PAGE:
Operation Parakrama | Indian History | PDF Download
On the morning of 13 December 2001, a cell of five armed men attacked the Indian Parliament by breaching the security cordon at Gate 12. The five men killed seven people before being shot dead by Indian Security Forces.
On 14 December, the ruling Indian National Democratic Alliance blamed Pakistan-based Lashkar-e-Taiba (LeT) and Jaish-e-Mohammed (JeM) for the attack
On 20 December, amid calls from the United States, Russia, and the United Nations to exercise restraint, India mobilised and deployed its troops to Kashmir and the Indian part of the Punjab in what was India’s largest military mobilization since the 1971 conflict.
It would start with air strike by IAF’s Tiger Squadron to attack zones with large concentration of camps14 January 2002, was decided as the tentative D-day.
Finance minister Yashwant Sinha announced that the Indian economy was prepared for a war, in spite of being the final option.
In late December, both countries moved ballistic missiles closer to each other’s border, and mortar and artillery fire was reported in Kashmir.By January 2002, India had mobilized around 500,000 troops and Pakistan responded similarly, deploying around 300,000 troops to that region.
The tensions were partially diffused after Musharraf’s speech on 12 January promising action on terror emanating from Pakistan.
The Indian Prime Minister though skeptic of the seriousness of Musharraf’s pledges, decided not to carry out the military attack planned for January 14. “Hamein pratikar karna hoga “
Tensions escalated significantly in May. On 14 May, three suicidal terrorists from Pakistan attacked an Army camp at Kaluchak near Jammu and killed 34 people and injured fifty more before getting killed.
Most of the victims were the wives and children of Indian soldiers serving in Kashmir. The terrorist incident again revived the chance of a full blown war.
On 15 May, PM Vajpayee was quoted in the Indian Parliament saying ( We will have to counter it).”
On May 18, Vajpayee reviewed the preparedness with the Defence Minister Fernandez, Director-General Military Operations and Military Intelligence Chief.
The battle canvas planned for June was larger than the one planned in January. The Indian Air Force along with 1 Strike Corps of Indian would initiate attack in Shakargarh bulge to engage Pakistan’s Army Reserve North (ARN) that was spread from Muzaffarabad to Lahore. The period considered was between 23 May and 10 June.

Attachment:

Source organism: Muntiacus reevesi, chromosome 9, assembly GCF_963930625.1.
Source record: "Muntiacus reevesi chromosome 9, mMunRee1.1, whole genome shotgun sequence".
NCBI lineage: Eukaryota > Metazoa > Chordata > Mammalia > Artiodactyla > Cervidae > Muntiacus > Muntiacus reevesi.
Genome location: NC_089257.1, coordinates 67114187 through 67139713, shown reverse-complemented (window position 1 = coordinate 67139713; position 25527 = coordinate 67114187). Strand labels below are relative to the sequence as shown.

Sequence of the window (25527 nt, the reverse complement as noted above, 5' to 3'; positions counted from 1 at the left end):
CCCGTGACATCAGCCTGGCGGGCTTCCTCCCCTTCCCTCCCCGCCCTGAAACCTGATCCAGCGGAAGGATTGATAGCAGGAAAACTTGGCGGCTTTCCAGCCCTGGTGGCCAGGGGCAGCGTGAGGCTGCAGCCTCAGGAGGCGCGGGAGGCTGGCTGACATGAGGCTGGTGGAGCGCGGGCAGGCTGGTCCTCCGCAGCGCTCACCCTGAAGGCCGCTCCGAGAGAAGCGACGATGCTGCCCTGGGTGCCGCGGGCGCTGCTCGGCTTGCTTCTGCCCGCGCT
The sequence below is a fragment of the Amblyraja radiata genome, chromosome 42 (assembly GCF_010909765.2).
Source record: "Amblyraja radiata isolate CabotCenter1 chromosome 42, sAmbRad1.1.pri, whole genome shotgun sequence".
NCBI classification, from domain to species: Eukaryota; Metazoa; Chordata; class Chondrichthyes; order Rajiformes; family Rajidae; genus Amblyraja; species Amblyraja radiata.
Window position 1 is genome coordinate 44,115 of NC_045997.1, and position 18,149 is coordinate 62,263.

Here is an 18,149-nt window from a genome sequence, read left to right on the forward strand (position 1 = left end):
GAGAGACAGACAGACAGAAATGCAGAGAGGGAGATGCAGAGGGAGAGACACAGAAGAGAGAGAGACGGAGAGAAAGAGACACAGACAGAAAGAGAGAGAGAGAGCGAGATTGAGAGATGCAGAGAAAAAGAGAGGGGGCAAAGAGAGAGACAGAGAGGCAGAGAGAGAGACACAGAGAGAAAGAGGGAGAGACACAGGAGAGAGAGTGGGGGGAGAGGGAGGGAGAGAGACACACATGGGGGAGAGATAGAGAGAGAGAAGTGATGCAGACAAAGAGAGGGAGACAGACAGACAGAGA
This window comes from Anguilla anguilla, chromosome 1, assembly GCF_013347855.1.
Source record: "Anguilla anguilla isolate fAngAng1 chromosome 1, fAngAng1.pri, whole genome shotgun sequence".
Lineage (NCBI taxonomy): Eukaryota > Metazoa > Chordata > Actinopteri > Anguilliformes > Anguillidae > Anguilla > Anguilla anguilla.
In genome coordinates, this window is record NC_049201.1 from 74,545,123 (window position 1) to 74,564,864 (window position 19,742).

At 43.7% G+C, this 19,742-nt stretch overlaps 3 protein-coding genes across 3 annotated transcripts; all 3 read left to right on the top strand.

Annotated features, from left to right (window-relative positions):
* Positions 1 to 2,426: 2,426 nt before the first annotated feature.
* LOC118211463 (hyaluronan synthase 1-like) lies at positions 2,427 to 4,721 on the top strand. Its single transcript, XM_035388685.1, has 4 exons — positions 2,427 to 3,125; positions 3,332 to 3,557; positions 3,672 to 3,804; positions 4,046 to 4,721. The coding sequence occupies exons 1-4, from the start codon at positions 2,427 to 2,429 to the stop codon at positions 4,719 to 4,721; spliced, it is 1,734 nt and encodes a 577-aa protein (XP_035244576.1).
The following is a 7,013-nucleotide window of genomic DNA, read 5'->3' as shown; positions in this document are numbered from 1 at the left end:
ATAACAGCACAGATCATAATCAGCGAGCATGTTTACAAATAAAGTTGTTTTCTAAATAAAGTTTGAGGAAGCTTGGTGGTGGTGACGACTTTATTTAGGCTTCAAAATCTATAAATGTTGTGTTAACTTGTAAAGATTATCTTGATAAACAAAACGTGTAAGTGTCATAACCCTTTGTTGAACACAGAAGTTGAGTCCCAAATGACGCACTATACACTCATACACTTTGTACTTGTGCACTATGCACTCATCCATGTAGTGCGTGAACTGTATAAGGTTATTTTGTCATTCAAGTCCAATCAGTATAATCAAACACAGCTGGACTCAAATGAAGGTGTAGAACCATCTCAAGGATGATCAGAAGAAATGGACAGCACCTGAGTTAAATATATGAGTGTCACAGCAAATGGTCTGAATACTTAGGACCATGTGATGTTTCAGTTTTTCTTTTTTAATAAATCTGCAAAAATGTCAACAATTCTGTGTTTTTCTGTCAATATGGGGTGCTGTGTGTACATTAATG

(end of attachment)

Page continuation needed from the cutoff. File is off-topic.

During the end of May 2002, the Indian and Pakistani armed forces continued to be fully mobilized.
On 21 May, clashes killed six Pakistani soldiers and 1 Indian soldier, as well as civilians from both sides. On 22 May, Indian Prime Minister Vajpayee announced to his troops to prepare for a “decisive battle”.
Between May 25 and 28, Pakistan conducted 3 missile tests. India reviewed its nuclear capability to strike back. On 7 June the Pakistan Air Force shot down an Indian unmanned aerial vehicle near Lahore.
As both India and Pakistan are armed with nuclear weapons, the possibility a conventional war could escalate into a nuclear one was raised several times during the standoff.
On July 29, 2002 for the first time after the end of Kargil war India used air power to attack positions held by the Pakistani forces at Loonda Post on the Indian side of the Line of Control in the Machil sector.
Pakistani army troops stationed near the post in Kupwara sector’s Kel area of the LOC had been shelling the Indian positions across the LOC.
India suspected a troop build up situation near the border post that was similar to Kargil. Indian army planned a retaliation by sending troops to attack the Pakistani posts
While tensions remained high throughout the next few months, both governments began easing the situation in Kashmir.
By October 2002, India had begun to demobilize their troops along her border and later Pakistan did the same, and in November 2003 a cease-fire between the two nations was signed.